Don’t buy a water storage solution from Baileys Tanks.

Baileys Tanks make their water storage tanks from plastic which comes into the business as small pellets. Since August 2017 I have seen these plastic pellets coming out of their business at 36 Ash Rd, Wiri and into the local stream where it flows into the Manuaku Harbour. I have been regularly reporting the pollution to Auckland Council who have been asking the business to clean up their act, they were fined $750 on the in May 2017 however the plastic keeps coming out.

Baileys Tanks stormwater outlet (August 2017)
You can see the small plastic pellets littering their yard from the street (9 Feb 2020 Council job number INR60232011).
Plastic pellets (nurdles) at stormwater pipe exiting the Baileys Tanks (9 May 2019 Council Job number #8260221120).

Today (22 February 2020) I thought I would go and see if the rain would increase the amount of plastic washing to the stream. Pallets were coming but I was horrified to see the surface of the water covered in a fine plastic powder which they also use to make their products. Council job number 8260232660.

I took a sample home to have a better look at these micro plastics close up.
This is the path the pollution takes from the stormwater outlet to Puhinui Creek and then the Manukau Harbour. Map constructed using data from Auckland Councils Geomaps service.

Industrial pollution is usually event based, where a business has accidentally spills something and creates a pollution incident. This kind of slow leak is much worse, I hate to think how much plastic this company has dumped into the Manukau Harbour where it poisons our wildlife.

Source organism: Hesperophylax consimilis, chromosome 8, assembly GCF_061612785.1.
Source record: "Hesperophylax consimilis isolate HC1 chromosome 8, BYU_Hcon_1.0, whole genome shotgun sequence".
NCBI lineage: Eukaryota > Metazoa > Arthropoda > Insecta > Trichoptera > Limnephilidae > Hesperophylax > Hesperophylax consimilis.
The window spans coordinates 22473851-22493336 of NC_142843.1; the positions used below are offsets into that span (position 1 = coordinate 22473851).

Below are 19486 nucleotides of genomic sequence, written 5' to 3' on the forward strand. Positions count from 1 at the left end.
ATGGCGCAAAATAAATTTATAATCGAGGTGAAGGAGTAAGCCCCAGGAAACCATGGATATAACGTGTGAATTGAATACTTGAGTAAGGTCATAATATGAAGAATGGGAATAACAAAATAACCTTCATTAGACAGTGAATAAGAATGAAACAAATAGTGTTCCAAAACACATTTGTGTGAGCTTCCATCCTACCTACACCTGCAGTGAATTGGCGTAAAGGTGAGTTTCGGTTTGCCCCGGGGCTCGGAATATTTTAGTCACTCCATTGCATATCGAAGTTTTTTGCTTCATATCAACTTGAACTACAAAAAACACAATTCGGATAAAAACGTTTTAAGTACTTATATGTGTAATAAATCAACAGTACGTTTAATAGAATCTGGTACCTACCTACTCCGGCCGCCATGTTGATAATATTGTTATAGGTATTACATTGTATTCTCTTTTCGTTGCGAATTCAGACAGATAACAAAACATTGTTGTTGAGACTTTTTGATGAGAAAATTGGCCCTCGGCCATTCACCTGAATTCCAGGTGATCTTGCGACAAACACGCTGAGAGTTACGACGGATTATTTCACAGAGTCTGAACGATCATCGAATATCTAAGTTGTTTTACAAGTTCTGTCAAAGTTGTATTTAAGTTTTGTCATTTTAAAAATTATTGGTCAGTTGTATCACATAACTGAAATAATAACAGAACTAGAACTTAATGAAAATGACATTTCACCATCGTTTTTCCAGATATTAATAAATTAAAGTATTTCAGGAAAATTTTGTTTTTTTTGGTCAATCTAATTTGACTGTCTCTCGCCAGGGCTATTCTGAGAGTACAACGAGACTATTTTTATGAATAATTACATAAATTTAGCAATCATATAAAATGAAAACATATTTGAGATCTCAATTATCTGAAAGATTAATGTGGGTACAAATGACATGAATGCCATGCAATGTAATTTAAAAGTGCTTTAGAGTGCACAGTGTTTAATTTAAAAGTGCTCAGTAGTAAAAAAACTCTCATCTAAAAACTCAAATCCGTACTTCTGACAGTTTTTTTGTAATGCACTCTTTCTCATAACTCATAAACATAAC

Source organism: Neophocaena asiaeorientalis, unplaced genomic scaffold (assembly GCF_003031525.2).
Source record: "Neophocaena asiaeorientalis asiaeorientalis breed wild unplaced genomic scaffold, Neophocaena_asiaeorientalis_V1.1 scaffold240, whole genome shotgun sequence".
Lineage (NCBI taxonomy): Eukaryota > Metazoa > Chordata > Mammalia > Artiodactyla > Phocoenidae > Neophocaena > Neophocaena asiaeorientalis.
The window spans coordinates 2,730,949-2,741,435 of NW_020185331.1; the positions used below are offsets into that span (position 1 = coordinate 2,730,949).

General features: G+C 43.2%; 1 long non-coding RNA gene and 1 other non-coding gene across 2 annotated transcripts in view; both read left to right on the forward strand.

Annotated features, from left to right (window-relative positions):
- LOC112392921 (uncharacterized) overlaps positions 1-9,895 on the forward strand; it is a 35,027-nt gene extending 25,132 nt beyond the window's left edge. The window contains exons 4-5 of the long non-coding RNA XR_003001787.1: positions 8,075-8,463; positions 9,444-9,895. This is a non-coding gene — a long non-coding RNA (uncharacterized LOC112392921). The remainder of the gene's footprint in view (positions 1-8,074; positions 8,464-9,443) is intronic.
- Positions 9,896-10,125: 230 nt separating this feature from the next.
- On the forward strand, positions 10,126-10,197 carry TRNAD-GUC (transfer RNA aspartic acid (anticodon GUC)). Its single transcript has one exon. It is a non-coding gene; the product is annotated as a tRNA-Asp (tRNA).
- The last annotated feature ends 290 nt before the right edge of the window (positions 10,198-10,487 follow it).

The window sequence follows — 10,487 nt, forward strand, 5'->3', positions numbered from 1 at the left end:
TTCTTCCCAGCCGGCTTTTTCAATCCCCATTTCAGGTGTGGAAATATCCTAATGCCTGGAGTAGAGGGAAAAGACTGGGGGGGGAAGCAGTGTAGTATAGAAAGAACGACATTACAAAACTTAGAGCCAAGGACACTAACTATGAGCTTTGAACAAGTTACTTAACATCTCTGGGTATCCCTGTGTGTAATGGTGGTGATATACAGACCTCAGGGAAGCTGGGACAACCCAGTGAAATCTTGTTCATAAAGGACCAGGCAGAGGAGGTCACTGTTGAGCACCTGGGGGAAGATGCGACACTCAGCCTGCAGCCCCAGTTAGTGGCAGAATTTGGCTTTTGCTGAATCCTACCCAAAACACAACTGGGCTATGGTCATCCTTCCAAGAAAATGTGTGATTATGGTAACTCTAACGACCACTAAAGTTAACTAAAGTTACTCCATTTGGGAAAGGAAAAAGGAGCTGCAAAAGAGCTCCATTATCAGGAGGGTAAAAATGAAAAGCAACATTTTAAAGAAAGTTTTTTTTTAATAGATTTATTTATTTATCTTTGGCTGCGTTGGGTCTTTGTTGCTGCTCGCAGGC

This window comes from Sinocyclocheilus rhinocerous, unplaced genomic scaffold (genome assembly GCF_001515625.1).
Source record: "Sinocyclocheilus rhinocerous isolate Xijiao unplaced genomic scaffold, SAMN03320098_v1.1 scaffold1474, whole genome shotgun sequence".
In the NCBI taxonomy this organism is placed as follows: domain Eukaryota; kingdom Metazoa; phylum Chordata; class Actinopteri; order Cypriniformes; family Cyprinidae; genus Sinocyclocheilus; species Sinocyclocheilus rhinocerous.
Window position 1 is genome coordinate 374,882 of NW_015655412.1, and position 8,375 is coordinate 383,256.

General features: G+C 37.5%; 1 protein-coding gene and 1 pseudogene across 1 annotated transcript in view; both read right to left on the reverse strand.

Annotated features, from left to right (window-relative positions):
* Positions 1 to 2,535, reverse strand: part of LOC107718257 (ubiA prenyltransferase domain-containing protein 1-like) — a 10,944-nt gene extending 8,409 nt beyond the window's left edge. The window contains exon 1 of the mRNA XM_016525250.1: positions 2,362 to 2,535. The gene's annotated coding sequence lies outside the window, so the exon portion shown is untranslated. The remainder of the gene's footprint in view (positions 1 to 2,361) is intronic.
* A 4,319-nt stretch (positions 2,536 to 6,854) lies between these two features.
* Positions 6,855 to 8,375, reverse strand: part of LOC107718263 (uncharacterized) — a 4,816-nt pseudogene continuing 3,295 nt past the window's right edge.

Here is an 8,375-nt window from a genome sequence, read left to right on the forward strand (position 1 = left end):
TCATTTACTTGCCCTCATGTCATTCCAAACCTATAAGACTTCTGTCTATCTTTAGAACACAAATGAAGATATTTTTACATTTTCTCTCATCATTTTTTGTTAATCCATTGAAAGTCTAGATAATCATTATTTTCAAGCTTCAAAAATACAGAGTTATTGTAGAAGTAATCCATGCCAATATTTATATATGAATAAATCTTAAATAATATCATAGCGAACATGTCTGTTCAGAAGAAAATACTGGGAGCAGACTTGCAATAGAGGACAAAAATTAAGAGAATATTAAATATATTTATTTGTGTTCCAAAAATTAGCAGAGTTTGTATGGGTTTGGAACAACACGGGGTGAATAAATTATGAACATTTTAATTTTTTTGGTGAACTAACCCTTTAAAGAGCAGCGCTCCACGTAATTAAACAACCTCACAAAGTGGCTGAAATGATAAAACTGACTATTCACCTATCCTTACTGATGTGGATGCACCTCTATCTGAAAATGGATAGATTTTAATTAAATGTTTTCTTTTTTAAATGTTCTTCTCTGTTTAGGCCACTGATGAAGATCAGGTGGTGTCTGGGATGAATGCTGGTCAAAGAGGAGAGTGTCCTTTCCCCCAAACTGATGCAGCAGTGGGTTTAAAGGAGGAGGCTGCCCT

Newsroom reporter Farah Hancock investigated the site after the February 2020 incident and reported on it.

The mussel line

Marine restoration is a lazy business. All you have to do is stop fishing an area and marine ecosystems heal themselves. However this is not the case with green-lipped mussels in New Zealand.

100’s of square kilometres of sub-tidal mussel beds were fished to extinction in each harbour around New Zealand.

The industry collapsed and more than half a century later they have not returned. In the Hauraki Gulf there are a few places you can still find Green-lipped mussels. You would think that these places would be deep under the ocean (Green-lipped mussels have been found at 50m deep), but they are not.

Most are in the intertidal zone on rocky shores. Here there is usually a gradient with mussels thin higher up and getting thicker towards the low tide mark where the abruptly stop. I have asked several local experts and no one has a solid answer why they stop so abruptly.

As we spend 100’s of thousands of dollars restoring sub-tidal beds maybe the key to unlocking a lazier (and cheaper) solution is staring us in the face. Here are some thoughts on why the line exists:

Mussel predation
  1. Avian predation. Every exposed mussel bed has at least one pair of Variable oystercatcher eating the smaller mussels every low tide. So living in the subtidal zone would be of some advantage but we are more likely to see juveniles higher up. This suggests there is even more predation from below.